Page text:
A hot toddy should be your winter drink of choice. It's a warm drink made up of honey, lemon, whiskey, and hot water. Tossing in some lemon wedges, cloves and cinnamon sticks will totally amp up your game. So I'm going to give you a little background on this drink. 

Where Did it Start?

Alexis Clark

Hot toddies originated in Scotland, in the 17th century. But over the years, different cultures have adopted the recipe and made it their own. For example, in my college town of Boulder, Colorado, a popular Irish bar, Conor O’Niell’s boasts the best hot toddy on its season cocktail menu. After chatting with my lovely waiter, I learned that these drinks are extremely popular during the fall and the winter, but are still commonly ordered year round.

So Why Are These Drinks So Popular?

When I called my mom to ask, she simply said, “A hot toddy is perfect, for snowy day, icy days, cold days, mildly chilly days…” After waiting a few more minutes for her to get through the list, she told me that hot toddies are known for their cold and flu healing abilities.

Now, that just seems too good to be true. But to my astonishment and excitement, my mom was right. The alcoholic drink dubbed a hot toddy can and probably will help you get over sickness. But you shouldn’t just believe everything you read on the Internet…. 

The Facts

First of all, heat is good for sickness. Steams, hot tea, hot toddies, everything helps. So while drinking your hot toddy, make sure to inhale the steam, it can help clear and soothe your nasal passages. The other aspect of hot toddies (that is similar to hot tea) is the use of honey and lemon; two well-known flu fighters.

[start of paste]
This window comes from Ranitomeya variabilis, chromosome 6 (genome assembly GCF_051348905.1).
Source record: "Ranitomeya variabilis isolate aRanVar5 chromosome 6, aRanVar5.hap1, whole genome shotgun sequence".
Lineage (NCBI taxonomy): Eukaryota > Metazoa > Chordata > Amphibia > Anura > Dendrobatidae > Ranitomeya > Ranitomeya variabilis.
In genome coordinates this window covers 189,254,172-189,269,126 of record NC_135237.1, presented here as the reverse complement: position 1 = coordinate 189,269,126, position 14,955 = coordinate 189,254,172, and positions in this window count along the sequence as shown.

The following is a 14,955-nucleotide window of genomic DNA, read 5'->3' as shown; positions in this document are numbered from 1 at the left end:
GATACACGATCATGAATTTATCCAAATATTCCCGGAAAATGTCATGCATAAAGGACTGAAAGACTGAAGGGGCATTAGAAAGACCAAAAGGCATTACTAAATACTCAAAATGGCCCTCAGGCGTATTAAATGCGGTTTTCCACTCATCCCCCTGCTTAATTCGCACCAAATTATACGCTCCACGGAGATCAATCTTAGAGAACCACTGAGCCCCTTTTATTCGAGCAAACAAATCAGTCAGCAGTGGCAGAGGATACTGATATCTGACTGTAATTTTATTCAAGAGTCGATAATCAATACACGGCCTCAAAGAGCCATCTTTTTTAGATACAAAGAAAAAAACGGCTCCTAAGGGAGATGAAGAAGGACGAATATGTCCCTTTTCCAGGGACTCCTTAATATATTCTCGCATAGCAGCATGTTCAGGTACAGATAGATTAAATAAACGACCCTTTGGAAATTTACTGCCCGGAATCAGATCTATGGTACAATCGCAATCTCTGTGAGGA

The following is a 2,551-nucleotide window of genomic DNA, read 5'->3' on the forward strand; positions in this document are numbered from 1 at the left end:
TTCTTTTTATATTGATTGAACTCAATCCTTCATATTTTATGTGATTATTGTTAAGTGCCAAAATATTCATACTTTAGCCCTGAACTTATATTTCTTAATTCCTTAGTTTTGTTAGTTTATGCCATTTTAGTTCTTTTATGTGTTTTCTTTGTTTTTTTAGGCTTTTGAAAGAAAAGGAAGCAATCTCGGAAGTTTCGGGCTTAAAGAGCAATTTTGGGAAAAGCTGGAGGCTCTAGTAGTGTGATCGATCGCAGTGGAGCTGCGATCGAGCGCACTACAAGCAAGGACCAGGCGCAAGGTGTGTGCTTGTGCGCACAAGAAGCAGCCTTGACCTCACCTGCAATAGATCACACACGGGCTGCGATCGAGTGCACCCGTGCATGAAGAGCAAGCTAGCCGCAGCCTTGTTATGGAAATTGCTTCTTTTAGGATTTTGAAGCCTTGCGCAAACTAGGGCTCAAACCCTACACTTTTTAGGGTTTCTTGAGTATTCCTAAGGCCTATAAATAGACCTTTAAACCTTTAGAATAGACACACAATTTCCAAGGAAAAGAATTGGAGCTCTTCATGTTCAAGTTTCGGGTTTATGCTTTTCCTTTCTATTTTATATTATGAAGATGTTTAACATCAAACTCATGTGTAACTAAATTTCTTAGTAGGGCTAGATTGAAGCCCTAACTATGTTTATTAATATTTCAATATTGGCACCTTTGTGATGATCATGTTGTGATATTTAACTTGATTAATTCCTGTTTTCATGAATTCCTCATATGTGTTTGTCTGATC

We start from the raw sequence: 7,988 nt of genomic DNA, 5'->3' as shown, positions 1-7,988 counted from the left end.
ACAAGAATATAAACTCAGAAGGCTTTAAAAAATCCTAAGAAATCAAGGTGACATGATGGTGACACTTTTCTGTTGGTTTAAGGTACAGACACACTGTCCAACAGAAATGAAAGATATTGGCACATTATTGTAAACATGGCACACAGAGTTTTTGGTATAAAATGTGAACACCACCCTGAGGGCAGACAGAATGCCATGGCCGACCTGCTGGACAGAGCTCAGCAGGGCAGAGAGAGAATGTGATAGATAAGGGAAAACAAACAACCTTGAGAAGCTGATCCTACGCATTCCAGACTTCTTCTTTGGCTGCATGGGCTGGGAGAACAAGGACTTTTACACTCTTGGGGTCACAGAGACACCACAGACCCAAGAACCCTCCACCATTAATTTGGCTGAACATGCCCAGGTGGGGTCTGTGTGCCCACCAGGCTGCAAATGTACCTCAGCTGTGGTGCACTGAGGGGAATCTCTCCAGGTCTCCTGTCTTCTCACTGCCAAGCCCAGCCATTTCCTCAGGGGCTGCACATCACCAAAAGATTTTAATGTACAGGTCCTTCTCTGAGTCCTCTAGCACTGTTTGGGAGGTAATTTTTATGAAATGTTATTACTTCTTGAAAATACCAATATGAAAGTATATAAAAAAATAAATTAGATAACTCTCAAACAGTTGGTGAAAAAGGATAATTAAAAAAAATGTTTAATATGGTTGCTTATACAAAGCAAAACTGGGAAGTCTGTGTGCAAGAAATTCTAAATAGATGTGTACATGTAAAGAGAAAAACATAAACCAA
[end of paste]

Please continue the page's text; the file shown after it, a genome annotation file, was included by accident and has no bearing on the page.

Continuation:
A surprising beneficial aspect of hot toddies is the alcohol. I know right? Is alcohol EVER a good idea? Well, in this case it is (but, as always, in moderation). Bourbon is a natural decongestant for your body, by dilating the blood vessels; it makes it easier for the mucus membranes in your body deal with infections. Alcohol also has the sneaky effect of calming you; reducing those sleepless nights filled, coughing up gross mucus.

But now we must discuss the negative aspects of using a cocktail as a substitute to cold medicine. First of all, as we should all know, alcohol is very dehydrating. And hydration is key to remaining healthy. Alcohol also weakens your immune system, so it may have the opposite effect on your flu if you aren’t careful.

So if you’re sick, feeling like you may get sick, or just want a warm nightcap, try one or two hot toddies. Any more and you could risk doing more damage than good to your body. So drink up, enjoy and feel better.